Measuring and predicting Catastrophes

Putting Recent Catastrophe Losses in Perspective

The natural catastrophes of 2011, including the Tohoku earthquake in Japanflooding in Thailand, earthquakes in New Zealand, and floods in Australia, resulted in $110 billion in insured losses making it the second-highest figure ever recorded from global natural catastrophes, according to Swiss Re.

A new report from AIR, a worldwide catastrophe modelling firm, explains that there is almost a one in thirteen chance that the global insurance industry will experience this sort of size loss level or even greater each year from now on.

AIR’s report also examines scenarios that could result in much larger worldwide insurance losses.

For example, AIR estimates that the 100-year return period loss is just over $200 billion — a figure that could be reached with a severe U.S. hurricane season or by a combination of different perils in different regions, as was the case in 2011.

AIR estimates the average annual loss (AAL) from natural catastrophes is $59 billion, in line with global catastrophes losses from 2012, which are estimated to be around $58 billion. Those estimates are based on perils and regions currently modelled by AIR.

AIR’s models incorporate years with losses much greater than what we experienced in 2011. There is real value of having a credible catastrophe model. They can fully anticipate possible outcomes, including future catastrophes and future years that will produce losses exceeding any historical amounts.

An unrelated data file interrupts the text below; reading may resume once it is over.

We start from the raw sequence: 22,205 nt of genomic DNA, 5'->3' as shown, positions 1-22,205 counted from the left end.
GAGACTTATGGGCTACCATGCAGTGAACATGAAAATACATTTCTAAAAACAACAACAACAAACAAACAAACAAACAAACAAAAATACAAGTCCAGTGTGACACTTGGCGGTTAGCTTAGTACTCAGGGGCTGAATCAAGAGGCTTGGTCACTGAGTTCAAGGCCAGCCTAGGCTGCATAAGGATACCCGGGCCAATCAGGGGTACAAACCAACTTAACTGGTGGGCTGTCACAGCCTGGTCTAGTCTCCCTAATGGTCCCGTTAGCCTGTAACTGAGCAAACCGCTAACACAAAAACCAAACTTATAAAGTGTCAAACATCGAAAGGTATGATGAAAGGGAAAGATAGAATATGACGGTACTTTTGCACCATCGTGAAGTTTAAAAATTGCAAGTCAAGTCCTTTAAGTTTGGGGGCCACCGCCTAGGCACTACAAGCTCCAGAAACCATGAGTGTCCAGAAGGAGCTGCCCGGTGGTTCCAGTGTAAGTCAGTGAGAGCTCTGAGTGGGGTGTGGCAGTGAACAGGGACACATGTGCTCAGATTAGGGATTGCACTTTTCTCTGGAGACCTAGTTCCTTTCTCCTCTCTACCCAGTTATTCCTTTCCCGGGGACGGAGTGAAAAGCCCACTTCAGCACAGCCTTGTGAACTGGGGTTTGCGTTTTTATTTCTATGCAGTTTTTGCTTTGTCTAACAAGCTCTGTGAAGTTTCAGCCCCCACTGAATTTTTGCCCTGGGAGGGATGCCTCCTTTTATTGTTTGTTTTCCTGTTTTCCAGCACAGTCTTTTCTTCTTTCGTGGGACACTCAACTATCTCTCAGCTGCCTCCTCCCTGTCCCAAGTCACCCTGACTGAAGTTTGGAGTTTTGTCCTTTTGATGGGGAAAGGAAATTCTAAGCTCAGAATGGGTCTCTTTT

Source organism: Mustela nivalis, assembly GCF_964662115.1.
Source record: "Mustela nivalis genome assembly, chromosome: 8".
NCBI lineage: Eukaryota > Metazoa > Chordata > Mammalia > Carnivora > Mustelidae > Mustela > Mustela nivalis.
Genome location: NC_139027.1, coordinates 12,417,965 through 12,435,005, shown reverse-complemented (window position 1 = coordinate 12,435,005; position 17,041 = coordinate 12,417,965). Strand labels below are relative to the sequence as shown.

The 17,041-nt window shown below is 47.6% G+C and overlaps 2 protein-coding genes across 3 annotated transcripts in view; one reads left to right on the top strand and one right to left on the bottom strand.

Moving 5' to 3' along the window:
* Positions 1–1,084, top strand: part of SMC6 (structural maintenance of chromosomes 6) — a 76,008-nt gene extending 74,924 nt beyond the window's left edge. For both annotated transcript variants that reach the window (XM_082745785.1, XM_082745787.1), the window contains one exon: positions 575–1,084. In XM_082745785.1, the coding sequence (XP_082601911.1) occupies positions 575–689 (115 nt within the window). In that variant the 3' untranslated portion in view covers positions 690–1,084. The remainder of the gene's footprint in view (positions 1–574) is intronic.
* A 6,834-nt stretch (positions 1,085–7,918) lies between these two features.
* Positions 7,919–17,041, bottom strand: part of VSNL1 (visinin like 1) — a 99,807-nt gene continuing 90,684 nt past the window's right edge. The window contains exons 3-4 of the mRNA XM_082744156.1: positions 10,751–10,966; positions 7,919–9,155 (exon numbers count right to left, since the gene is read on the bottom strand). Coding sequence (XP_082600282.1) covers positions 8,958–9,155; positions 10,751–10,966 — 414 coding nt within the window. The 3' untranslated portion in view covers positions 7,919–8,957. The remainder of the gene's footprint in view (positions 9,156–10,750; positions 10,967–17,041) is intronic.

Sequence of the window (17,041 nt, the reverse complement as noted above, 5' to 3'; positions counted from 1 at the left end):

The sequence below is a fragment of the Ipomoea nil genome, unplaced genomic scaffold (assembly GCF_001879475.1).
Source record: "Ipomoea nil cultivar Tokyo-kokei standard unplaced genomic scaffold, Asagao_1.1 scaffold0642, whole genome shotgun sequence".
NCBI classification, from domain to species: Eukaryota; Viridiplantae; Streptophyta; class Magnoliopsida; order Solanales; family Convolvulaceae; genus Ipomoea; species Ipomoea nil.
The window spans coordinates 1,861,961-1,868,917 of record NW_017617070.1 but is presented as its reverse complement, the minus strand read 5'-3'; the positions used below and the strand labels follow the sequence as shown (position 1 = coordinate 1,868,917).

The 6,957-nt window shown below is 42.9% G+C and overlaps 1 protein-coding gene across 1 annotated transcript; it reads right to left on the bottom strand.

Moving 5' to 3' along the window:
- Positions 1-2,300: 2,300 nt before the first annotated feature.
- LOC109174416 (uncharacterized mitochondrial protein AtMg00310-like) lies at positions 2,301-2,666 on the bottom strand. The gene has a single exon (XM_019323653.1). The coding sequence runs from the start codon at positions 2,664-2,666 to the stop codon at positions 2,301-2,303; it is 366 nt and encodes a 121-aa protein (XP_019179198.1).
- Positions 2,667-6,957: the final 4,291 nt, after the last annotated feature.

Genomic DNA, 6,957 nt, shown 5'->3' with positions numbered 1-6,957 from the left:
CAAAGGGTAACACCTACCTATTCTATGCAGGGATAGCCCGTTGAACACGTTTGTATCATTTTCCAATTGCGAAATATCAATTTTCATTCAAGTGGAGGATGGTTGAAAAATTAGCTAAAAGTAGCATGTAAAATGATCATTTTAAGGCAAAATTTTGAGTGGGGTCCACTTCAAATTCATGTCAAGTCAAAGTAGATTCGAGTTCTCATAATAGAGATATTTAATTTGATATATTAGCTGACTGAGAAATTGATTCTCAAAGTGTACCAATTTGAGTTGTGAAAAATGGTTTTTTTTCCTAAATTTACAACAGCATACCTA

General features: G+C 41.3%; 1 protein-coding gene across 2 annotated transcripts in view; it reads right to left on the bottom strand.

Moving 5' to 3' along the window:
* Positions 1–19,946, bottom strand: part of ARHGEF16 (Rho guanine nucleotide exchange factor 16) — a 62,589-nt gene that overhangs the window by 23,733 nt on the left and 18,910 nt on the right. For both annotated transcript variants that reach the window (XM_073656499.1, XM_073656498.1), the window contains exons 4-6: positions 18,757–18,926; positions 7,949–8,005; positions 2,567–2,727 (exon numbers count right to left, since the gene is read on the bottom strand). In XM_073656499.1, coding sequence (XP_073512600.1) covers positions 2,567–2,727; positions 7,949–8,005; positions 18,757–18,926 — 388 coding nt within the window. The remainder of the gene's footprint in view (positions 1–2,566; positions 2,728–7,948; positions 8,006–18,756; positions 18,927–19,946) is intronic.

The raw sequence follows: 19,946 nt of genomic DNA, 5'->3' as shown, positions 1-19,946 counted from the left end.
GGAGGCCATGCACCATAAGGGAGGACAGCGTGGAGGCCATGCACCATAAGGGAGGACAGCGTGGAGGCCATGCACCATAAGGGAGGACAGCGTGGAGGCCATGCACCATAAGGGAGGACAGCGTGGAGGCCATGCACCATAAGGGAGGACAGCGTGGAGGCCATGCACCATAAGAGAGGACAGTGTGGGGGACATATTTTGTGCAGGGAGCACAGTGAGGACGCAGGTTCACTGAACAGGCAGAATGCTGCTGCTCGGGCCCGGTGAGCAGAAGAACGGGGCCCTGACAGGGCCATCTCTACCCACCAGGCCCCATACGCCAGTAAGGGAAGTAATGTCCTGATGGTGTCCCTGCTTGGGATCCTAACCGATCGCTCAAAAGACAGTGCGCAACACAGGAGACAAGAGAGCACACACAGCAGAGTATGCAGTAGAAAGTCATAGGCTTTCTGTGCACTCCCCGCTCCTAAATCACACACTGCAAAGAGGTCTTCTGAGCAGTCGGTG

Despite the significance of the amount for 2011, insured losses fell well within the range for which global insurers and reinsurers should be prepared. AIR hopes that the report will help companies increasingly concerned about escalating levels of loss to better understand and own their risk.

The events of 2011 has prompted the insurance industry to consider some basic questions, which AIR’s new report explores, such as: “How frequent are loss years like 2011? And “are natural catastrophe events becoming more frequent and/or more severe?”

AIR is in a unique position to provide guidance with respect to those questions and believes the industry would benefit by sharing such pertinent loss information.

AIR develops and maintains detailed databases of insured properties for each modelled country. The databases serve as the foundation for all modelled industry loss estimates. Second, AIR takes a unique approach to generating the catalogs of simulated events in its software that makes it easy for the user to determine the probability of various levels of loss for individual events, such as the Tohoku earthquake, or for whole years of catastrophe activity. Finally, AIR models the risk from natural catastrophes in more than 90 countries, which gives it a global perspective. For example, AIR models covered perils and regions accounting for more than 80 percent of insured losses from natural catastrophes worldwide in 2011.

AIR’s approach of simulating potential years of activity has long enabled companies to look at their global risk on an aggregate basis. A full version of this report can be found on AIR Worldwide’s at: Taking-A-Comprehensive-View-of-Catastrophe-Risk-Worldwide

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